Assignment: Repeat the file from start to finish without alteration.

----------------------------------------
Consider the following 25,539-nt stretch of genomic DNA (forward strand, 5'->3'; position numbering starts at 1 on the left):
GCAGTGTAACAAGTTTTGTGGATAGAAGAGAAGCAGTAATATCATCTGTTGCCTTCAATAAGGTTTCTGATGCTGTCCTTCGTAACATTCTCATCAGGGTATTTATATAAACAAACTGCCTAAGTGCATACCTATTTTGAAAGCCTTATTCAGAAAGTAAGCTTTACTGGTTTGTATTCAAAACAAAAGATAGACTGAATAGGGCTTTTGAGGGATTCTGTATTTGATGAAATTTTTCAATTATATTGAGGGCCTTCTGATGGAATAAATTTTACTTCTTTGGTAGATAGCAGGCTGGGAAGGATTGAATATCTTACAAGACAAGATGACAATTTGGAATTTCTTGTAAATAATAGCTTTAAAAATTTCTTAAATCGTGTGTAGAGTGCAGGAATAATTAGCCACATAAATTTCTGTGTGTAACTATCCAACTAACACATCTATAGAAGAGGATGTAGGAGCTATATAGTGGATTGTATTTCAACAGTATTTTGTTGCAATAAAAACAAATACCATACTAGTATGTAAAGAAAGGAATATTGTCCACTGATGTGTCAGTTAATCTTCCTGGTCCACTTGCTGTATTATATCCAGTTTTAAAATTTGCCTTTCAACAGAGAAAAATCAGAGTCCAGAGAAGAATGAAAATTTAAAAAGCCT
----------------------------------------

Consider the following 25,539-nt stretch of genomic DNA (forward strand, 5'->3'; position numbering starts at 1 on the left):
GCAGTGTAACAAGTTTTGTGGATAGAAGAGAAGCAGTAATATCATCTGTTGCCTTCAATAAGGTTTCTGATGCTGTCCTTCGTAACATTCTCATCAGGGTATTTATATAAACAAACTGCCTAAGTGCATACCTATTTTGAAAGCCTTATTCAGAAAGTAAGCTTTACTGGTTTGTATTCAAAACAAAAGATAGACTGAATAGGGCTTTTGAGGGATTCTGTATTTGATGAAATTTTTCAATTATATTGAGGGCCTTCTGATGGAATAAATTTTACTTCTTTGGTAGATAGCAGGCTGGGAAGGATTGAATATCTTACAAGACAAGATGACAATTTGGAATTTCTTGTAAATAATAGCTTTAAAAATTTCTTAAATCGTGTGTAGAGTGCAGGAATAATTAGCCACATAAATTTCTGTGTGTAACTATCCAACTAACACATCTATAGAAGAGGATGTAGGAGCTATATAGTGGATTGTATTTCAACAGTATTTTGTTGCAATAAAAACAAATACCATACTAGTATGTAAAGAAAGGAATATTGTCCACTGATGTGTCAGTTAATCTTCCTGGTCCACTTGCTGTATTATATCCAGTTTTAAAATTTGCCTTTCAACAGAGAAAAATCAGAGTCCAGAGAAGAATGAAAATTTAAAAAGCCT